ox – y – mo – ron (ak-sE-‘mor-“on) n. a combination of contradictory or incongruous words (as cruel kindness); something (as a concept) that is made up of contradictory or incongruous elements….
Are you someone who has carefully planned most steps in your career? If so, you’re one of the few. Most people would admit that they don’t have-and have never had-a career plan. In fact, most careers are products of “happenstance”, not planning. Thus, we find that a “career plan” is actually an oxymoron. Sad, really, but true.
A specific course of study (resulting in an undergraduate degree or technical qualification) is often chosen because of various outside factors: parents, counselors, cost, logistics, and more. Most, however, are unrelated to our true passion. We often end up spending 20 years or more in unsatisfying jobs, just to discover at mid-career that a major change is necessary.
Most executives admit that their careers have evolved based on opportunism, hard work, and sometimes luck. The truth is that many savvy executives manage their business goals far better than they manage their careers, leaving them sometimes displaced or dissatisfied with their ultimate achievements. Of course, at this stage, a dramatic career shift can be difficult, not to mention expensive, and…scary. What can be done about it? Two things: 1) start very early in your career with a career plan, or 2) if it’s too late for that, create a career plan right now, and get on with it.
There are five (5) basic steps to creating a useful career plan:
1) START with a broad long-term vision–something that you can be passionate about. Avoid thinking too short-term at the beginning otherwise you may not create a plan that is motivating and compelling. Depending on where you are in your career, “long-term” might be 5 years or 20 years out.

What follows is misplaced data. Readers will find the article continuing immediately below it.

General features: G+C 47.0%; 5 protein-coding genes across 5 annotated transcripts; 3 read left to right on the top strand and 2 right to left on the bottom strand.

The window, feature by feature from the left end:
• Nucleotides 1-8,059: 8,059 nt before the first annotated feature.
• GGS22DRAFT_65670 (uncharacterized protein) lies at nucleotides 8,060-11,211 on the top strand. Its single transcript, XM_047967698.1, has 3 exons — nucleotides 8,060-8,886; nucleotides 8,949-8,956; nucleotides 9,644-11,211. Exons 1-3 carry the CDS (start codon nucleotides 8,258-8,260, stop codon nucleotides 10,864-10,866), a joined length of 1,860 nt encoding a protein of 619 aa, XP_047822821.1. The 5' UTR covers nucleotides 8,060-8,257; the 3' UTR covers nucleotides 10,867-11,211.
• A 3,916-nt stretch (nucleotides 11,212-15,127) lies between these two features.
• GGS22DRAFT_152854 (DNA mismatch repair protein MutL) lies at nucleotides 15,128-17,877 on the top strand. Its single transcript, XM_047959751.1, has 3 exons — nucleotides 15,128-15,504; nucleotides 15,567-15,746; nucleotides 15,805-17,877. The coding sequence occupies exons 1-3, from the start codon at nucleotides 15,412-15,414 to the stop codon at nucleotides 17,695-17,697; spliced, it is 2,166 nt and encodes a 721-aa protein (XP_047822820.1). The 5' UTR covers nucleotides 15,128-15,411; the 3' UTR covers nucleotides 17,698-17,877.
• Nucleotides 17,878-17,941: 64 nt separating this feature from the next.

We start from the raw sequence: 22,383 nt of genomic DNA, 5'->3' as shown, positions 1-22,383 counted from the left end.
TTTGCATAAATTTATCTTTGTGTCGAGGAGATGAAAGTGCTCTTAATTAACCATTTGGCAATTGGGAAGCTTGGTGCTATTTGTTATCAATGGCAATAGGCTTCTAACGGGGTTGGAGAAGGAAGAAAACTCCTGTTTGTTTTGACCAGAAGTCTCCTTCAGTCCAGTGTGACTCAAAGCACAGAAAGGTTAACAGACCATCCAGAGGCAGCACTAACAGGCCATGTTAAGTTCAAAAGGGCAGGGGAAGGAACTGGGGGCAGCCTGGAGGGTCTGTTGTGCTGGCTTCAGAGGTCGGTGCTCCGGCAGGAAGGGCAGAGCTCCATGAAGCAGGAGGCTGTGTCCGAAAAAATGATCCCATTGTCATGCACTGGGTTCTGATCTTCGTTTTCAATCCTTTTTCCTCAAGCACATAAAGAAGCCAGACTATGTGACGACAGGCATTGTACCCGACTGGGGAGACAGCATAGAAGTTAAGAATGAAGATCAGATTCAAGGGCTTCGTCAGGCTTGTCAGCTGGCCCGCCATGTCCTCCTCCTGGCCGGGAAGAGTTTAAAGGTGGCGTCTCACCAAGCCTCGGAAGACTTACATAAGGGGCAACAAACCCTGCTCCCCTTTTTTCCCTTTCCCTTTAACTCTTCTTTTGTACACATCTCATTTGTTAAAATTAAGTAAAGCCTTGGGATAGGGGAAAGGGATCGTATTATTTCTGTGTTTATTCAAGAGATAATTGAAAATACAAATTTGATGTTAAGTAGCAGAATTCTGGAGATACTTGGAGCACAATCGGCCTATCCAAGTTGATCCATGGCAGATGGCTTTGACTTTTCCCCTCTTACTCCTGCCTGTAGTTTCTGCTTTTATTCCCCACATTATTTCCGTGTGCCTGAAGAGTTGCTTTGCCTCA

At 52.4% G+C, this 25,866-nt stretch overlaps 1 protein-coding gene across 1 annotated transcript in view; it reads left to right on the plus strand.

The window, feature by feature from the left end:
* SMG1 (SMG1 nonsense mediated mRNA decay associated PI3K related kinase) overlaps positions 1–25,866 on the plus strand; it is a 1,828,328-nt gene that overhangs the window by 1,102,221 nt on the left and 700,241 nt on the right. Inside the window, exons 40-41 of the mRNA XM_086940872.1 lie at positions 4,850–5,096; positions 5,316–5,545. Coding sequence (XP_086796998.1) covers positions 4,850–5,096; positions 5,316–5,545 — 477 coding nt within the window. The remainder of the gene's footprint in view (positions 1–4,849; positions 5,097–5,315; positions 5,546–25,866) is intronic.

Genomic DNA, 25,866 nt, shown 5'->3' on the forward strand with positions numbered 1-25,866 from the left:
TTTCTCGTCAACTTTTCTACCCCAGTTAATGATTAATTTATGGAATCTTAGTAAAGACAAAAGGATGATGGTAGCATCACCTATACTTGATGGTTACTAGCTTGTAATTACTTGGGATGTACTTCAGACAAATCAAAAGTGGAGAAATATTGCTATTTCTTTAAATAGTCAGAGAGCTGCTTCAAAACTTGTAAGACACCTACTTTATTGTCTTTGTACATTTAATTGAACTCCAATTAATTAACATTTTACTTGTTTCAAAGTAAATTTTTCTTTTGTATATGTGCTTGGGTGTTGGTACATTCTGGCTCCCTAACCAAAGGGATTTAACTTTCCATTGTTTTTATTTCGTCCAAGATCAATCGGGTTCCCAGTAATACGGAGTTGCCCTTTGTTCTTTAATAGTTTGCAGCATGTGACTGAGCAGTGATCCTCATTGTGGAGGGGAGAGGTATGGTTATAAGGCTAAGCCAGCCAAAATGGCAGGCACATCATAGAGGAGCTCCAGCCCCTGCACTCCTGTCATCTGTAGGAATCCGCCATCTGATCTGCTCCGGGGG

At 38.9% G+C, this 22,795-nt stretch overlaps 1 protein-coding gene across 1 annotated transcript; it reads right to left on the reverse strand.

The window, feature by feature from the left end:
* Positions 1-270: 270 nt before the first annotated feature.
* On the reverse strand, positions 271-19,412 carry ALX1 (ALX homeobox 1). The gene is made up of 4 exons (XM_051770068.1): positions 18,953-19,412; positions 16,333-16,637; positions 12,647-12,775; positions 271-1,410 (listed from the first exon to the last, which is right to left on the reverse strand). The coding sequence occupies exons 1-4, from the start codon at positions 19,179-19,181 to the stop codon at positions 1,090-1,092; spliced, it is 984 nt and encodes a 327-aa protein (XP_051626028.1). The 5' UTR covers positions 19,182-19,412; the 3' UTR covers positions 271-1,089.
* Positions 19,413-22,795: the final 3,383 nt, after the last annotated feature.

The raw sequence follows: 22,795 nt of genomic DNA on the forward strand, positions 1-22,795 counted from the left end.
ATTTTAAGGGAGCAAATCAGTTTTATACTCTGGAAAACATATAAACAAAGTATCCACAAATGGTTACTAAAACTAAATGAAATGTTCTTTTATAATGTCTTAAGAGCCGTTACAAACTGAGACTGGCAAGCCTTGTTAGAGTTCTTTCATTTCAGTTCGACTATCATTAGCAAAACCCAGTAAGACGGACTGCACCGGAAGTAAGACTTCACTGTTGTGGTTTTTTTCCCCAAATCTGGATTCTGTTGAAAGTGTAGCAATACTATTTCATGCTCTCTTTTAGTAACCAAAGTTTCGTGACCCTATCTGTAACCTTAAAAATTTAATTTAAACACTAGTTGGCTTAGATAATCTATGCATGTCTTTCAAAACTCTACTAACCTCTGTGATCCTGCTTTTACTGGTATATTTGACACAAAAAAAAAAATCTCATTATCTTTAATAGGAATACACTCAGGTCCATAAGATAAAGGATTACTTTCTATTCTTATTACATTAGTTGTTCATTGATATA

2) Refine your “dream job” by clarifying specific requirements and critical success factors. In doing this, make sure you clearly identify any assumptions involved. Do whatever research is needed to confirm your ideas. Talk to people who are doing what you’d like to be doing.
3) Inventory your current capabilities and credentials and analyze the gap (a typical “gap analysis”). Often this part of the process will help you focus your efforts on what is practical but still inspiring. This is the perfect time to perform a reality check.
4) Create a broad-based phased plan for closing the career development gap. Getting from point A to point B will usually occur in major phases. Frequently, these phases may even be interchangeable. For example, if you determine that you need to move to a different city and also pursue a new industry, you might do either one first. It might be too risky to do both simultaneously.
5) Finally, write down a detailed action plan and immediate next steps. Specifically, this is where you want to define the “perfect” NEXT job that will align with your career intentions. Even a lateral move or some other job re-direction can be highly productive once you are clear about the long-term benefits to your career.
Successful businesses always have plans – strategic and tactical. Effective, productive action is often generated by the creation of a meaningful plan. In fact, significant insight and discovery about the business is derived from the planning process itself. A career planning process can also deliver the same kind of insight and discovery. Because there are so many options and avenues to consider, having a plan will allow you to focus time and energy productively on achieving maximum career satisfaction. Life is just too short not to be having fun every day and feeling a sense of accomplishment, pride, and fulfilment in what you achieve.
Copyright 2009 Mina Brown